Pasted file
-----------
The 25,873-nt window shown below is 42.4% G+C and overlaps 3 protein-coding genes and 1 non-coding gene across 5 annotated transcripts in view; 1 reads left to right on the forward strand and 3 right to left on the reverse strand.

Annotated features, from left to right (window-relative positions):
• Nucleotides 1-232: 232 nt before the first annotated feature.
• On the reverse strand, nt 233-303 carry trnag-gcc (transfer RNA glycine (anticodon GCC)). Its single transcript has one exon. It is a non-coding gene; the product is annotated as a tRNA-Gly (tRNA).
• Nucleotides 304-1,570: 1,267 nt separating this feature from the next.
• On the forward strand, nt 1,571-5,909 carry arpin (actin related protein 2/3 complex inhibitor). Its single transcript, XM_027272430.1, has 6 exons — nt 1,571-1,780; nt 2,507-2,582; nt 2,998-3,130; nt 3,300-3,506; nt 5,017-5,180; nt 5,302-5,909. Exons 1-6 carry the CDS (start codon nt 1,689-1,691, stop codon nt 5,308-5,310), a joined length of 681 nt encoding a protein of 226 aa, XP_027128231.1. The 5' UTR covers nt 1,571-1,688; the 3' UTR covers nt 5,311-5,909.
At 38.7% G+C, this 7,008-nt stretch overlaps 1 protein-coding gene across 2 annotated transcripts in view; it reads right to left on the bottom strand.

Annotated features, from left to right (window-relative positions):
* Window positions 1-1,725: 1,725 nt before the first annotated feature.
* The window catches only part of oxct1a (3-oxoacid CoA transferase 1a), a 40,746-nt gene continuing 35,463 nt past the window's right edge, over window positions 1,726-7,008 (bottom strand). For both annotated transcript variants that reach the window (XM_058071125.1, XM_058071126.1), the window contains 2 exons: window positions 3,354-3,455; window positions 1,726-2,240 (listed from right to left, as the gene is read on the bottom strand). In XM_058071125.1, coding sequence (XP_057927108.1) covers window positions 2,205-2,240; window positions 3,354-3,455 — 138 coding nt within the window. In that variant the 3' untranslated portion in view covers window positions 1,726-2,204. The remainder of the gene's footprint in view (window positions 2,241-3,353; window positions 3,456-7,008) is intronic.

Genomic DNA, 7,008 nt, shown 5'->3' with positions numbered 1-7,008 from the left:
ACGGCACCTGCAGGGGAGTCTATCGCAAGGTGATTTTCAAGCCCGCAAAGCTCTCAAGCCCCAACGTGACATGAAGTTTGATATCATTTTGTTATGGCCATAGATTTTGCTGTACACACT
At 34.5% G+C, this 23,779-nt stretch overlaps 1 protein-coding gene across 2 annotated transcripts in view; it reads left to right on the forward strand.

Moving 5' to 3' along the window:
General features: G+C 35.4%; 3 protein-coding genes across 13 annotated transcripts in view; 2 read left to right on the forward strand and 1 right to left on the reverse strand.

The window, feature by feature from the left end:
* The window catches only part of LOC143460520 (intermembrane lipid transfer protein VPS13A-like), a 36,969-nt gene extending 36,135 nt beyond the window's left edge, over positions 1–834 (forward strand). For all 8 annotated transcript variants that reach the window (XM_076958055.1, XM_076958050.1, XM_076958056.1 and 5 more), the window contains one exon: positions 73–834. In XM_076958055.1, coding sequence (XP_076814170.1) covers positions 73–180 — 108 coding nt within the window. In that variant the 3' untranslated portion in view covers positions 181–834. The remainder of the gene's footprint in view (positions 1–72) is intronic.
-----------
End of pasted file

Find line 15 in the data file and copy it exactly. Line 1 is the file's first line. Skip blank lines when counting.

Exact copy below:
General features: G+C 35.4%; 3 protein-coding genes across 13 annotated transcripts in view; 2 read left to right on the forward strand and 1 right to left on the reverse strand.